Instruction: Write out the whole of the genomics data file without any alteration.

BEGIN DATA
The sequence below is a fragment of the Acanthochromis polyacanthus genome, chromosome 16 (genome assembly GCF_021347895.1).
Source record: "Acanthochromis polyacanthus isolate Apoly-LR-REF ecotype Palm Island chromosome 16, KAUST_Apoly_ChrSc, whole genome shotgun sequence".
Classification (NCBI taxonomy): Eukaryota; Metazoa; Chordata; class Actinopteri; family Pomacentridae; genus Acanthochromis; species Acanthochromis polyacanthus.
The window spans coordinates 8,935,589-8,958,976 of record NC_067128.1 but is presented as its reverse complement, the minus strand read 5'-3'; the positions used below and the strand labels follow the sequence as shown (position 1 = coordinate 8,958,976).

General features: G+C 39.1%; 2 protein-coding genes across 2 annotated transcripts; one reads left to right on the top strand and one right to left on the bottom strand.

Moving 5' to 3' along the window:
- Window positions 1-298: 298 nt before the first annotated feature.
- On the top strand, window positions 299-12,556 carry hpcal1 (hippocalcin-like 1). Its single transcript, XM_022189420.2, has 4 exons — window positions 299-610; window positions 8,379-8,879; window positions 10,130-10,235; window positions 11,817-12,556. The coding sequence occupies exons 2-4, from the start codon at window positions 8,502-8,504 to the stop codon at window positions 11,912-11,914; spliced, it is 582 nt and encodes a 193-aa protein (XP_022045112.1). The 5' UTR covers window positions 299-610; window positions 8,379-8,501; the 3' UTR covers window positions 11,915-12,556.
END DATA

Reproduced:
The sequence below is a fragment of the Acanthochromis polyacanthus genome, chromosome 16 (genome assembly GCF_021347895.1).
Source record: "Acanthochromis polyacanthus isolate Apoly-LR-REF ecotype Palm Island chromosome 16, KAUST_Apoly_ChrSc, whole genome shotgun sequence".
Classification (NCBI taxonomy): Eukaryota; Metazoa; Chordata; class Actinopteri; family Pomacentridae; genus Acanthochromis; species Acanthochromis polyacanthus.
The window spans coordinates 8,935,589-8,958,976 of record NC_067128.1 but is presented as its reverse complement, the minus strand read 5'-3'; the positions used below and the strand labels follow the sequence as shown (position 1 = coordinate 8,958,976).

General features: G+C 39.1%; 2 protein-coding genes across 2 annotated transcripts; one reads left to right on the top strand and one right to left on the bottom strand.

Moving 5' to 3' along the window:
- Window positions 1-298: 298 nt before the first annotated feature.
- On the top strand, window positions 299-12,556 carry hpcal1 (hippocalcin-like 1). Its single transcript, XM_022189420.2, has 4 exons — window positions 299-610; window positions 8,379-8,879; window positions 10,130-10,235; window positions 11,817-12,556. The coding sequence occupies exons 2-4, from the start codon at window positions 8,502-8,504 to the stop codon at window positions 11,912-11,914; spliced, it is 582 nt and encodes a 193-aa protein (XP_022045112.1). The 5' UTR covers window positions 299-610; window positions 8,379-8,501; the 3' UTR covers window positions 11,915-12,556.